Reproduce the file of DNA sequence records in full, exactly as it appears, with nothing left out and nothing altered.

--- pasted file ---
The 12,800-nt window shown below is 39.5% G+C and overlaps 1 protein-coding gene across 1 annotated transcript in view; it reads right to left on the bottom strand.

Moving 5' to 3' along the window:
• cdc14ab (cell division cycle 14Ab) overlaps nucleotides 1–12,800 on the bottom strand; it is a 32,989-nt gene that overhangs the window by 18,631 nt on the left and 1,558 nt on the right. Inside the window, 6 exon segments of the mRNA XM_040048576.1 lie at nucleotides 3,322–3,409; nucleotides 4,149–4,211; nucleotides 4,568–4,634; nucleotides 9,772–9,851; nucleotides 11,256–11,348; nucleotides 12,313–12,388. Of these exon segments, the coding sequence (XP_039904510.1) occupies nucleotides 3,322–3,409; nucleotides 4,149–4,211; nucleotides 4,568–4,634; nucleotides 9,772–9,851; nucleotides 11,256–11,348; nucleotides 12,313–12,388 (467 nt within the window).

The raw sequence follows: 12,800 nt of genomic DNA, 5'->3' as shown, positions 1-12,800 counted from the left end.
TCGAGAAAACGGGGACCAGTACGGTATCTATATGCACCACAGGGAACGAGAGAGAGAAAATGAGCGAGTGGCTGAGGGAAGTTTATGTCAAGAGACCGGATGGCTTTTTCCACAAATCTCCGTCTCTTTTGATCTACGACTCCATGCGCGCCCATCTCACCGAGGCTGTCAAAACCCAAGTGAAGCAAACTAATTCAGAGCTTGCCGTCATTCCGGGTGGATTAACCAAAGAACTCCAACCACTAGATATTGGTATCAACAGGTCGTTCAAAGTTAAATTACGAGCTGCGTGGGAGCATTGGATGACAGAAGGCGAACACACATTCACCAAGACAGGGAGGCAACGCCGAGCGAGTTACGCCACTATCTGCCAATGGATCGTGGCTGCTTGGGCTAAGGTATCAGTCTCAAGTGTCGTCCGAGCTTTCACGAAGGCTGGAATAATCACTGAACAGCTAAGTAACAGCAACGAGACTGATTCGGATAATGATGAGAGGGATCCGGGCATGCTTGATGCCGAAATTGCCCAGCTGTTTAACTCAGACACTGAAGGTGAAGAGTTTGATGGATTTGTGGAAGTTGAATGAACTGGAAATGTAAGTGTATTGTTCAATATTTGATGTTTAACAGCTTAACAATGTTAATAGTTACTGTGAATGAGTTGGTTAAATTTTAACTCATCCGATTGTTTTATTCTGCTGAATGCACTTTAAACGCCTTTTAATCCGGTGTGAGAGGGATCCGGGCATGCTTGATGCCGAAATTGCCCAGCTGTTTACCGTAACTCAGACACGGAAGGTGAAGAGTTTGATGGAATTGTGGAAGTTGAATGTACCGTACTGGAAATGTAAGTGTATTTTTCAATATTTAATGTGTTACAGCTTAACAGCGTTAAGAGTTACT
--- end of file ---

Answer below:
The 12,800-nt window shown below is 39.5% G+C and overlaps 1 protein-coding gene across 1 annotated transcript in view; it reads right to left on the bottom strand.

Moving 5' to 3' along the window:
• cdc14ab (cell division cycle 14Ab) overlaps nucleotides 1–12,800 on the bottom strand; it is a 32,989-nt gene that overhangs the window by 18,631 nt on the left and 1,558 nt on the right. Inside the window, 6 exon segments of the mRNA XM_040048576.1 lie at nucleotides 3,322–3,409; nucleotides 4,149–4,211; nucleotides 4,568–4,634; nucleotides 9,772–9,851; nucleotides 11,256–11,348; nucleotides 12,313–12,388. Of these exon segments, the coding sequence (XP_039904510.1) occupies nucleotides 3,322–3,409; nucleotides 4,149–4,211; nucleotides 4,568–4,634; nucleotides 9,772–9,851; nucleotides 11,256–11,348; nucleotides 12,313–12,388 (467 nt within the window).

The raw sequence follows: 12,800 nt of genomic DNA, 5'->3' as shown, positions 1-12,800 counted from the left end.
TCGAGAAAACGGGGACCAGTACGGTATCTATATGCACCACAGGGAACGAGAGAGAGAAAATGAGCGAGTGGCTGAGGGAAGTTTATGTCAAGAGACCGGATGGCTTTTTCCACAAATCTCCGTCTCTTTTGATCTACGACTCCATGCGCGCCCATCTCACCGAGGCTGTCAAAACCCAAGTGAAGCAAACTAATTCAGAGCTTGCCGTCATTCCGGGTGGATTAACCAAAGAACTCCAACCACTAGATATTGGTATCAACAGGTCGTTCAAAGTTAAATTACGAGCTGCGTGGGAGCATTGGATGACAGAAGGCGAACACACATTCACCAAGACAGGGAGGCAACGCCGAGCGAGTTACGCCACTATCTGCCAATGGATCGTGGCTGCTTGGGCTAAGGTATCAGTCTCAAGTGTCGTCCGAGCTTTCACGAAGGCTGGAATAATCACTGAACAGCTAAGTAACAGCAACGAGACTGATTCGGATAATGATGAGAGGGATCCGGGCATGCTTGATGCCGAAATTGCCCAGCTGTTTAACTCAGACACTGAAGGTGAAGAGTTTGATGGATTTGTGGAAGTTGAATGAACTGGAAATGTAAGTGTATTGTTCAATATTTGATGTTTAACAGCTTAACAATGTTAATAGTTACTGTGAATGAGTTGGTTAAATTTTAACTCATCCGATTGTTTTATTCTGCTGAATGCACTTTAAACGCCTTTTAATCCGGTGTGAGAGGGATCCGGGCATGCTTGATGCCGAAATTGCCCAGCTGTTTACCGTAACTCAGACACGGAAGGTGAAGAGTTTGATGGAATTGTGGAAGTTGAATGTACCGTACTGGAAATGTAAGTGTATTTTTCAATATTTAATGTGTTACAGCTTAACAGCGTTAAGAGTTACT